Statue of Athena Promakhos

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Contents

Introduction

A statue of Athena quite similar to the Promakhos (by Da Espona Model) - Snapshot of the real time rendering of the prototype
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A statue of Athena quite similar to the Promakhos (by Da Espona Model) - Snapshot of the real time rendering of the prototype

The epithet Promakhos meant "warrior in the front rank" or "champion". This 10 m high bronze statue was made by Pheidias around 463 BC. The project costed some 83 talents and lasted nine years.

The Statue

Athena probably stood at rest. She wore a chiton and a long Doric peplos. She probably held her spear upright along with her shield with her left hand while holding a bowl in her right hand. Her shield was initially unadorned.

The point of Athena's spear and the crest of her Attic helmet were visible to sailors as far away as Cape Sounion.

The Pedestal

The pedestal, measuring 5.465 m x 5.58 m, was made of Pentelic marble and dark Eleusinian marble. The pedestal was crowned with a big egg-and-dart moulding.

Chariot Group

A four-horse bronze chariot, initially made (from a tenth of the booty) to commemorate the victory of the Athenians over Boiotia and Khalkis in 506 BC, had been destroyed by the Persians when they took the Akropolis in 480 BC. A new group similar to the original was erected in 450 BC to commemorate another victory of Athens over the Khalkidians. It was moved immediatly to the south of the statue of Athena Promakhos around 440 BC.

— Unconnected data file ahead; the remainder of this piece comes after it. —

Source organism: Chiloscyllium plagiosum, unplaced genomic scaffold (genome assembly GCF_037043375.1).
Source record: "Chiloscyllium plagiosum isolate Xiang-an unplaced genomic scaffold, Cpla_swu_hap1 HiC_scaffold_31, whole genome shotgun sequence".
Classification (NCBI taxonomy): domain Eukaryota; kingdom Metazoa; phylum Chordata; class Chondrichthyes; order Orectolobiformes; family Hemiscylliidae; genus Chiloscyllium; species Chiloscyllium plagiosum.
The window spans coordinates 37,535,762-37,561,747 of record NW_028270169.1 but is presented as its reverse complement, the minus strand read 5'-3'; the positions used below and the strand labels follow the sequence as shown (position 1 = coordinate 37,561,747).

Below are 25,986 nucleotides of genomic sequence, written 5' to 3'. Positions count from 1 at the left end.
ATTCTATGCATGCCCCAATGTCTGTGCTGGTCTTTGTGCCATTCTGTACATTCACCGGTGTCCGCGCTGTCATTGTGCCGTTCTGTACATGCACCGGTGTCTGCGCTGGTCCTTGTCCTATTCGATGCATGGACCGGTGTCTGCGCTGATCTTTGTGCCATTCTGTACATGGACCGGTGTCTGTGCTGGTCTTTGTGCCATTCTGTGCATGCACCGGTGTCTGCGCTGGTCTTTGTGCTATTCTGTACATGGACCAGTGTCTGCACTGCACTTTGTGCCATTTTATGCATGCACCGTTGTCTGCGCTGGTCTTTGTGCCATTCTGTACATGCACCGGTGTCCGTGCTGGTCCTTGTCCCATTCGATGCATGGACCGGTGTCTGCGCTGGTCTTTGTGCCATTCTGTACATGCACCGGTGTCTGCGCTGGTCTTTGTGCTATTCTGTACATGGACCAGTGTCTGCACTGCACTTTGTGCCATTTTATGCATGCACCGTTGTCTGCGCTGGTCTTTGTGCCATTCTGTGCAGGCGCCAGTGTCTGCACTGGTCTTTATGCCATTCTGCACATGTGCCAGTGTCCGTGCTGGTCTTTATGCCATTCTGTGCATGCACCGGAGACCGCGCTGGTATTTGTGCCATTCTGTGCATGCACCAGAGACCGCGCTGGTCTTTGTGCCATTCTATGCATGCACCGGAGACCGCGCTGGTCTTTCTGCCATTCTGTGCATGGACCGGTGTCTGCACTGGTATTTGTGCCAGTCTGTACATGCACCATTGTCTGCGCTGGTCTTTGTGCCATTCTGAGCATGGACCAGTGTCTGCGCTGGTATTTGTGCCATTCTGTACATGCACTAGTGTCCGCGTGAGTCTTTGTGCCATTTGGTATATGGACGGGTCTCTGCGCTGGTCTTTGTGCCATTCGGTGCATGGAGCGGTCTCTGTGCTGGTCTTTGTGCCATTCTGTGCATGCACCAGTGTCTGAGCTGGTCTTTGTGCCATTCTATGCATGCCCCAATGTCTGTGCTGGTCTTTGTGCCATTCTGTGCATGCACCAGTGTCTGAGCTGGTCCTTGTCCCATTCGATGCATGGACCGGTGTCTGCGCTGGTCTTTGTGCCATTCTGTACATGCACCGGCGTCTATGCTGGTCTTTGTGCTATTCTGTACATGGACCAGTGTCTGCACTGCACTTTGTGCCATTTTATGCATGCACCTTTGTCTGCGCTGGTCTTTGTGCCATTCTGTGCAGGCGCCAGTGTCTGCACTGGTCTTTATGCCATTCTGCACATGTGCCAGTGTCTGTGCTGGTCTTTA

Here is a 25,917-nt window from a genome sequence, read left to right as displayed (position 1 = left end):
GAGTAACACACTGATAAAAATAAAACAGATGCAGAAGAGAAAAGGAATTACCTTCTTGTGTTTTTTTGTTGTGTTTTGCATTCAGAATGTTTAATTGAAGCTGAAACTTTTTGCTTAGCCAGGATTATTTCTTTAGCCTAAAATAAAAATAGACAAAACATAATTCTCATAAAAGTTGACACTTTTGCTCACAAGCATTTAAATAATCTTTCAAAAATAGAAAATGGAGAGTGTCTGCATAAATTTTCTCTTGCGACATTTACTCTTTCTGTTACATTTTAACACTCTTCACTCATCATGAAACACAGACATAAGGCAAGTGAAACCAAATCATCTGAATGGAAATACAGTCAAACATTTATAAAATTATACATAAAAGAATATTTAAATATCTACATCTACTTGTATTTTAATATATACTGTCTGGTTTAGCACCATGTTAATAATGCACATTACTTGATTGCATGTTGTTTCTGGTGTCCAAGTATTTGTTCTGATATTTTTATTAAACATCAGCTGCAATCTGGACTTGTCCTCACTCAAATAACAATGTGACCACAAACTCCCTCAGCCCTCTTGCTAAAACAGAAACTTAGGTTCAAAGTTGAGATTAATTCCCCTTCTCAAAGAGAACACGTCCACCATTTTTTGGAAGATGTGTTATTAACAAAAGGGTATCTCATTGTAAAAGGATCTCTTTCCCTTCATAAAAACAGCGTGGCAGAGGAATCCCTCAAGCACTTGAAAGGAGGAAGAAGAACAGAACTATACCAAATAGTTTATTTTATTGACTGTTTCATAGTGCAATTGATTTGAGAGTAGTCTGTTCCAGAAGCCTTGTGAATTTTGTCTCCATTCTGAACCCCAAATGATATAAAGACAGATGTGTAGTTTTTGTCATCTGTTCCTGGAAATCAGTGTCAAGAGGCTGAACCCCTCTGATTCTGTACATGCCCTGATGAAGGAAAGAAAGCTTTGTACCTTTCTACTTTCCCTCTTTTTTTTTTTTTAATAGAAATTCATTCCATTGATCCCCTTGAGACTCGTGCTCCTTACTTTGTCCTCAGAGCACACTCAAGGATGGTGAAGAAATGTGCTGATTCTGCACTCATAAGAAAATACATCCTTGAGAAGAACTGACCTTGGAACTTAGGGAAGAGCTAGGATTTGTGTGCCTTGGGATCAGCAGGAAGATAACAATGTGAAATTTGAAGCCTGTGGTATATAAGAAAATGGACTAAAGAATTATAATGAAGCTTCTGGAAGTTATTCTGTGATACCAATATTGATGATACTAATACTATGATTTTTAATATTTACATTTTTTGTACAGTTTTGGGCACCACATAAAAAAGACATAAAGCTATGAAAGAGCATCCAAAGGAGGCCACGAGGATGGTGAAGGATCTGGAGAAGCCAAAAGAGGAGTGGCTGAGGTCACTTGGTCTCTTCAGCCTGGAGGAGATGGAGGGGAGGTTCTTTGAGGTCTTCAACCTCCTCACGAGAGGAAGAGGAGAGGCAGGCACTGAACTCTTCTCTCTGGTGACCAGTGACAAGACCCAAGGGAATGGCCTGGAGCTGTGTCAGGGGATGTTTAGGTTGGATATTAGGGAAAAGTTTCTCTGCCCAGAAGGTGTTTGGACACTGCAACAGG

Later Features

Around 400 BC, Athena's shield was engraved with a Centauromachy (a fight between the Lapiths and Centaurs) made by Mys and Parrhasios.

References

Brouskari, Maria; The Monuments of the Acropolis, Athens: Archaeological Receipts Fund, 2001

Hill, Ida Thallon; The Ancient City of Athens – Its Topography and Monuments, London: Methuen & Co. Ltd., 1953

Hurwit, Jeffrey M.; The Acropolis in the Age of Pericles, Cambridge: Cambridge University Press, 2004

Martin, Jacques; Les voyages d'Alix - Athènes, Casterman, 2001

To Do

  • Include an illustration of the pedestal.
  • Include an illustration of the Chariot Group.
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